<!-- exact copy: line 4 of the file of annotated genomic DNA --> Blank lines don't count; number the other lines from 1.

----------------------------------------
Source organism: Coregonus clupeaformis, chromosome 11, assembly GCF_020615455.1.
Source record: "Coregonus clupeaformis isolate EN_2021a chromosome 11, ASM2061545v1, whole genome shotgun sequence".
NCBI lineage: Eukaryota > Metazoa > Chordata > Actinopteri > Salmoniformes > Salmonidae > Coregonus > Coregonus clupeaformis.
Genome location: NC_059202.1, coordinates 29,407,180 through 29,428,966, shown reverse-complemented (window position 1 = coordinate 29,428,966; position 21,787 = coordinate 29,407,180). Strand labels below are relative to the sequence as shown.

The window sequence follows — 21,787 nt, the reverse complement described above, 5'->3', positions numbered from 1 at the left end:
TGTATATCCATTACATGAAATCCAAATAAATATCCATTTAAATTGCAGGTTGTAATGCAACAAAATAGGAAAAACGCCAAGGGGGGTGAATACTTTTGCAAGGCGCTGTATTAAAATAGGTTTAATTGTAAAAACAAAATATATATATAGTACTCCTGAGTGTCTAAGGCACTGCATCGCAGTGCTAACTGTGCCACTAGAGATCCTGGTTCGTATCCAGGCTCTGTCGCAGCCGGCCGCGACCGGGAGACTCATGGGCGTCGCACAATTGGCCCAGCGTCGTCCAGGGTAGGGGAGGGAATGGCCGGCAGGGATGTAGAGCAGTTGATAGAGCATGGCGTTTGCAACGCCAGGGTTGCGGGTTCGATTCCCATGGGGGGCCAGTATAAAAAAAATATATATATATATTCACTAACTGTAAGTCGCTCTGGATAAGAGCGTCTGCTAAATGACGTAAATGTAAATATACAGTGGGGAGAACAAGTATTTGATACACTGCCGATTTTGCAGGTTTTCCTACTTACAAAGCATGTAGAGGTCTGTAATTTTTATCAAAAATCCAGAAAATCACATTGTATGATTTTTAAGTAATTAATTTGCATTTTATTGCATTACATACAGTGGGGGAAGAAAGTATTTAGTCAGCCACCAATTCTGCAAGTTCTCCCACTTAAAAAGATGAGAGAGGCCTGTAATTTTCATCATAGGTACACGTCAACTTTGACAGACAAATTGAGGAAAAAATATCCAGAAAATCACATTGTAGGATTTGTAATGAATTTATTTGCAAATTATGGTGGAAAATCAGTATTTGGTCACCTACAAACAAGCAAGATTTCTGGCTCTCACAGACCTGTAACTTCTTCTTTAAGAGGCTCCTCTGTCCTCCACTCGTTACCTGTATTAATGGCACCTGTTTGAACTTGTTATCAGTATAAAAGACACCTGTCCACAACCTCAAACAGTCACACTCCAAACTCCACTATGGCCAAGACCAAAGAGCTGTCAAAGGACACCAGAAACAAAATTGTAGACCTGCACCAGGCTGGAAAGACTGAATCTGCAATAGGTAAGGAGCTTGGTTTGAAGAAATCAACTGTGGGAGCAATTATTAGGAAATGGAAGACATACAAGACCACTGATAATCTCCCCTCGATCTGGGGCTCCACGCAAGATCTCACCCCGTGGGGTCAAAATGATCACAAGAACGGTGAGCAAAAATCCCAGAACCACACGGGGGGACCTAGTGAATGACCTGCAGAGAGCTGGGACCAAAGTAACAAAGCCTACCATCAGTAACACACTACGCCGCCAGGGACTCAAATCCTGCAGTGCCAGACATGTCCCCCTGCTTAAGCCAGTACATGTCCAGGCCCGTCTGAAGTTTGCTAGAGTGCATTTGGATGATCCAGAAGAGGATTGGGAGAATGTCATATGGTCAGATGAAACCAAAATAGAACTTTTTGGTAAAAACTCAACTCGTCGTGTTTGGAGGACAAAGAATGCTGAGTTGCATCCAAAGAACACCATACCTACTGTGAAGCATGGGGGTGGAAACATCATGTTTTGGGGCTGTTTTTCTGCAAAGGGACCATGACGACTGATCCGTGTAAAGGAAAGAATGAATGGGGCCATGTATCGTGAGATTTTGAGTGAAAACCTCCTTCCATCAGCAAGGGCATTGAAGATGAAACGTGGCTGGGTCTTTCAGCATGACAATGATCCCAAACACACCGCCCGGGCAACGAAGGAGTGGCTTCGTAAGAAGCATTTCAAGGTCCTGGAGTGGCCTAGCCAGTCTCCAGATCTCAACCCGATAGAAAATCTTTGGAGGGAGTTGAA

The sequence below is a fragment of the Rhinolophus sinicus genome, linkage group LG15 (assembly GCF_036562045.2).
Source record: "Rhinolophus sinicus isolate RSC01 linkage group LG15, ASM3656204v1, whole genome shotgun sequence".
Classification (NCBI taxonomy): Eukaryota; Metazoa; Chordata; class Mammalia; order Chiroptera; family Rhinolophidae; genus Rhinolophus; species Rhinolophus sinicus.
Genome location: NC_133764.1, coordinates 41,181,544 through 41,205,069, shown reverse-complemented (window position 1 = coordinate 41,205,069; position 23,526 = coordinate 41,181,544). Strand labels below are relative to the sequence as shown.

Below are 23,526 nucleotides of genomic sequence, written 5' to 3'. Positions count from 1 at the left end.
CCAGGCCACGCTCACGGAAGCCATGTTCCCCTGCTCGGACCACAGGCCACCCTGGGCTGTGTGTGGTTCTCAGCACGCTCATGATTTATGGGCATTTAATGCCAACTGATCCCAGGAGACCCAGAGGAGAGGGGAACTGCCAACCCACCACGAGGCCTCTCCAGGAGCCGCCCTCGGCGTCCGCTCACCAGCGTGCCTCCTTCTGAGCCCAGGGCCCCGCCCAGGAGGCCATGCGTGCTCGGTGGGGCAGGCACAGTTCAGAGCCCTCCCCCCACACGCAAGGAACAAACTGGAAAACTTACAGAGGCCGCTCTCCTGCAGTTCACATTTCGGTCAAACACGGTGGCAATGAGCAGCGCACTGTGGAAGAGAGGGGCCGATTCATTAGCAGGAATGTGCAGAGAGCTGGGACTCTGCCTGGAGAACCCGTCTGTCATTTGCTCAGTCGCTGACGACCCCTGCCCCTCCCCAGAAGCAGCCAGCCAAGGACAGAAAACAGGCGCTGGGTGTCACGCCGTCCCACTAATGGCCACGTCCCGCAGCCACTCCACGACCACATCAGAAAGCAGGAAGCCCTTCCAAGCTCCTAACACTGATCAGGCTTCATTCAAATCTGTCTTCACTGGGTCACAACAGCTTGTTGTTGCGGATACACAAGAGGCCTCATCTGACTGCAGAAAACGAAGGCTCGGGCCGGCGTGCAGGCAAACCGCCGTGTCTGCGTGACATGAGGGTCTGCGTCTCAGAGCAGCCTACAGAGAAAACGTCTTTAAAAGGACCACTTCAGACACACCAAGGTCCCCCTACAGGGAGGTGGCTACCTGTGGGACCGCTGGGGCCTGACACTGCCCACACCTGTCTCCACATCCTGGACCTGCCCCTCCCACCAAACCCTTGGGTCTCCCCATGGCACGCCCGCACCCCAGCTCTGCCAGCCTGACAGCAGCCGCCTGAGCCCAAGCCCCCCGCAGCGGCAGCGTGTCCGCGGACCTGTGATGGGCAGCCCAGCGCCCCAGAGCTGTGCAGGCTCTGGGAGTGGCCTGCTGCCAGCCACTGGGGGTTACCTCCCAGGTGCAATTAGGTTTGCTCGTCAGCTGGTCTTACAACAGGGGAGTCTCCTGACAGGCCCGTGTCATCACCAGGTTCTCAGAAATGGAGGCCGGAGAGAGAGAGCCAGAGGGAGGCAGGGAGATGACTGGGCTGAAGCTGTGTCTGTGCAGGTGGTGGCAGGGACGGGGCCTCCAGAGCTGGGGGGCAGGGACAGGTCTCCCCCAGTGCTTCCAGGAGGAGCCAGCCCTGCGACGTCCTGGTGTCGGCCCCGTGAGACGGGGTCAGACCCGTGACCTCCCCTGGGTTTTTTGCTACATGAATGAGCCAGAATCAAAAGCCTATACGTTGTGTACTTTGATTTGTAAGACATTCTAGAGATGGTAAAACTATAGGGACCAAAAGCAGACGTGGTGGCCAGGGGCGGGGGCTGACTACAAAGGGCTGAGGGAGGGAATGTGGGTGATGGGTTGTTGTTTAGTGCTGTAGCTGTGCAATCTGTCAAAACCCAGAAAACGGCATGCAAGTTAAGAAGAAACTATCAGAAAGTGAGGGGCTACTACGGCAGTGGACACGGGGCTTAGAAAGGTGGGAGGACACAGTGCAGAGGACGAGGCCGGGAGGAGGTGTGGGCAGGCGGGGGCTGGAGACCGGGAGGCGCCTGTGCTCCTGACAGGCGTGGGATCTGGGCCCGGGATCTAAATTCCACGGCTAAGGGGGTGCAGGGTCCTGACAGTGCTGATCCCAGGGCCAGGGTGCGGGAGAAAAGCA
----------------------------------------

Genome location: NC_059202.1, coordinates 29,407,180 through 29,428,966, shown reverse-complemented (window position 1 = coordinate 29,428,966; position 21,787 = coordinate 29,407,180). Strand labels below are relative to the sequence as shown.